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updated: 5/30/2014 3:05 PM

Long-awaited road repairs begin in Winfield

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  • Back in January, there were potholes on Jewell Road in Winfield. Now Jewell and numerous other streets are scheduled for repairs as part of Winfield's multimillion-dollar road program for 2014. Work already has begun on neighborhood streets.

      Back in January, there were potholes on Jewell Road in Winfield. Now Jewell and numerous other streets are scheduled for repairs as part of Winfield's multimillion-dollar road program for 2014. Work already has begun on neighborhood streets.
    Scott Sanders/Daily Herald, January 2014

 
 

Winfield residents will see plenty of orange over the next few months as the village pursues its most extensive road repair program in years.

More than one-third of the town's roads will be fixed as part of the multimillion-dollar program, which began last week with crews starting to resurface neighborhood streets. That work, estimated to cost $4 million, is scheduled to be completed by mid-August.

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In addition, Winfield has received more than $1 million in grant money to resurface older sections of major roads in town. As a result, the Illinois Department of Transportation will coordinate the repair of those roads, including Pleasant Hill Road, Jewell/High Lake Road and the northern stretch of Winfield Road. The major road projects are expected to start by midsummer.

All the roadwork is possible because the village board decided in November to borrow up to $4.4 million to fix the town's worst streets.

"I'm very pleased that the Winfield board has taken on one of the biggest challenges for the village in the last decade or two and found a cost-effective solution," Village President Erik Spande said. "When you see the amount of work going on through the village, there's signs up all over the place."

Fixing the roads with borrowed money is estimated to cost the owner of a $235,000 home -- the average value of a house in Winfield -- an additional $49 in property taxes to the village during the first year.

But with nearly 30 percent of Winfield's 35 miles of roads rated in poor to failing condition, officials say, the village couldn't afford to ignore the problem.

Failing roads that aren't resurfaced in time, officials say, must be reconstructed at a cost that's up to four times more. They said delaying Winfield's road repairs would have increased the total price tag for the work by $1 million a year.

"We're being very prudent and saving the taxpayers money in the long-term," Spande said. "That's what Winfield needs to do: Look at problems in the eye and get a good solution."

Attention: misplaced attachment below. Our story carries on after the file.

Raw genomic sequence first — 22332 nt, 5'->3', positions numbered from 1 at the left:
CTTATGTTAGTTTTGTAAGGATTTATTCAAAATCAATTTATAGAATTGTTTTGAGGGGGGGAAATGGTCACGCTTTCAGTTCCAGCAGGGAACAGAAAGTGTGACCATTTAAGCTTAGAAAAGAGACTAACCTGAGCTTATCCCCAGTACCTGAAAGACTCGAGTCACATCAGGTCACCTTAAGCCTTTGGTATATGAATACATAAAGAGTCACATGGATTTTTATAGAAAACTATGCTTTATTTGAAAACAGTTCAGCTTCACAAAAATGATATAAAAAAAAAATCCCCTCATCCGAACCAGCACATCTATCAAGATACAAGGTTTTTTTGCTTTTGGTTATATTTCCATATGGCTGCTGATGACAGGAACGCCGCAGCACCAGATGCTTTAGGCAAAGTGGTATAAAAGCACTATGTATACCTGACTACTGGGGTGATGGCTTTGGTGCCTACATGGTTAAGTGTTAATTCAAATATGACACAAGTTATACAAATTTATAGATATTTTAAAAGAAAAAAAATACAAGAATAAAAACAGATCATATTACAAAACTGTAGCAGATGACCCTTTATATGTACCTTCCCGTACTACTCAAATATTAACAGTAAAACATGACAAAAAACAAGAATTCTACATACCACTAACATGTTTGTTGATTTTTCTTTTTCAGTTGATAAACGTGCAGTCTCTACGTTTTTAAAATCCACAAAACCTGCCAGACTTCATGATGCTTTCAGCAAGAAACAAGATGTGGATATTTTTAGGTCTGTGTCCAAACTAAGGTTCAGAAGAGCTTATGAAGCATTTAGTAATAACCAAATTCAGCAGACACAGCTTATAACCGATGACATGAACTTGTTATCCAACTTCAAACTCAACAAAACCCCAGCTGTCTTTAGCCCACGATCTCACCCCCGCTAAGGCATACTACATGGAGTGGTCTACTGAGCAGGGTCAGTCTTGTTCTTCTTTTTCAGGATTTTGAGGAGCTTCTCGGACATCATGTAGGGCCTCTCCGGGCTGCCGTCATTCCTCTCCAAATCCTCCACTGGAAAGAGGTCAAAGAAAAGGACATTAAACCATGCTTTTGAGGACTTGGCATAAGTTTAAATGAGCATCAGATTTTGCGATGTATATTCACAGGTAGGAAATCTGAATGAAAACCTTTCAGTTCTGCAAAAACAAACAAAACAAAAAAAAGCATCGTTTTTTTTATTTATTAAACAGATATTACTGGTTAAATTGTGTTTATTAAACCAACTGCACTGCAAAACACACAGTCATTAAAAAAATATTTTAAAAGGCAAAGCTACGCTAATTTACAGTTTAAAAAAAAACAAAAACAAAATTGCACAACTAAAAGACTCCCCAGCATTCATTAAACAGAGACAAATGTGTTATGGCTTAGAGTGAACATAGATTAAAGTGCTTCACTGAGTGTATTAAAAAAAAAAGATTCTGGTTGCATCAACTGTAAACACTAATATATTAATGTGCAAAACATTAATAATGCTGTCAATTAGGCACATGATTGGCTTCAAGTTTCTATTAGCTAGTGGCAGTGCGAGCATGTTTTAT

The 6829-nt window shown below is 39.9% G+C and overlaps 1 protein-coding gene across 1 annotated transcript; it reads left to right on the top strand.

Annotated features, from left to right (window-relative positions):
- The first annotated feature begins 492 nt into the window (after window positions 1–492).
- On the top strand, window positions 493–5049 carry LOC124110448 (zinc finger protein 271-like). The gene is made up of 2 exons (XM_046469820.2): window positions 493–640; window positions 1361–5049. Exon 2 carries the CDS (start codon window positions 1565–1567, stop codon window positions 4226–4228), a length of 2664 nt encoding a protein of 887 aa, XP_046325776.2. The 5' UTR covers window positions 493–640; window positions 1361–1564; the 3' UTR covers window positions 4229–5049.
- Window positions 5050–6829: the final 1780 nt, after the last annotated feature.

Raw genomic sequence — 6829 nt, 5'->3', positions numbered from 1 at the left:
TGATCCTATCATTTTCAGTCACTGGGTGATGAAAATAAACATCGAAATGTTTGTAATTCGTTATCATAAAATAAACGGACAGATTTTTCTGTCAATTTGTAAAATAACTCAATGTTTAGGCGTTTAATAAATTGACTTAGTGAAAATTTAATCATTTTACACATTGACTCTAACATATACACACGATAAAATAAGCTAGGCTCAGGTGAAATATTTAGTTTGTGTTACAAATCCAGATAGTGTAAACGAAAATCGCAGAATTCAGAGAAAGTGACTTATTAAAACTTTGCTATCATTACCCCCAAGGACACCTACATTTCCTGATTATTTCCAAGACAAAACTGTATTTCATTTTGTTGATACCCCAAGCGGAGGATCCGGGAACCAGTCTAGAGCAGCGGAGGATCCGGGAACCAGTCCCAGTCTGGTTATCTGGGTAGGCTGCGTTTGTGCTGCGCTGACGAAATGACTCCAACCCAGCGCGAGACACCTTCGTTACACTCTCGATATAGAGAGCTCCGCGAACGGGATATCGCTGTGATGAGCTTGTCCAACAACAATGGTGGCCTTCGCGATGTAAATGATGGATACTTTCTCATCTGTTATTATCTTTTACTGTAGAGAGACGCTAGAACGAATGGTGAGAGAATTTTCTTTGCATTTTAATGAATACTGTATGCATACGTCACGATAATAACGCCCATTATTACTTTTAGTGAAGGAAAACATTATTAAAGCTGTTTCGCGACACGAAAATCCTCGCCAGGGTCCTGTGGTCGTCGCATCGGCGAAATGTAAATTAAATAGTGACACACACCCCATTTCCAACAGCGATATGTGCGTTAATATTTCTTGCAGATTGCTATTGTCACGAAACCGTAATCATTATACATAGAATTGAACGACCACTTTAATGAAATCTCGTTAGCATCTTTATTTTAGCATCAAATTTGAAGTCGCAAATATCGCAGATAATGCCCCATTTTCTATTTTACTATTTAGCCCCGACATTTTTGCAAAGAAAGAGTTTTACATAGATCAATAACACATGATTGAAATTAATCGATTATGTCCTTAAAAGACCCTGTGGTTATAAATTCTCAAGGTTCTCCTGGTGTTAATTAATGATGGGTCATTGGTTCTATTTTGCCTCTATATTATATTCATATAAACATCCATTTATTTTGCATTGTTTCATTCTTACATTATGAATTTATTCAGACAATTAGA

As it stands now, about 12.5 miles of streets will be repaired.

Officials said the work on the neighborhood streets begins with repairs to curbs, sidewalks and ditches. Then the streets are resurfaced.

Spande said the contractor hired to do the neighborhood streets -- J.A. Johnson Paving Co. of Arlington Heights -- is getting a lot of work done quickly.

"I think our citizens will see results in very short order," he said. "We've just got to manage the mess in the meantime. Long-term, it's going to be a huge benefit to everybody."

According to the village, almost every household in Winfield will be on or adjacent a road scheduled for repairs.

Notices already have been sent to homeowners on streets slated for repair. In addition, the village has posted a map on its website at villageofwinfield.com showing the roadwork schedule for the coming week. The map will be updated each Friday.

Now that there will be a smoother ride on many Winfield roads, officials will have to figure out how to keep it that way. That's because ongoing maintenance still is an issue.

Spande said progress has been made in that area, thanks to Winfield voters twice approving quarter-cent increases in the village's sales tax to help pay for road repairs.

Most recently, voters approved a ballot question that boosted the sales tax to 7.75 percent. It's estimated that every quarter-cent increase generates about $75,000 annually. Meanwhile, the village uses about $250,000 from the motor fuel tax and about $100,000 to $200,000 from its budget to repair roads each year.

"Our next main task is finding the funding to take care of the year-to-year maintenance," Spande said. "That involves thoughtful redevelopment and being fiscally prudent as we move forward."

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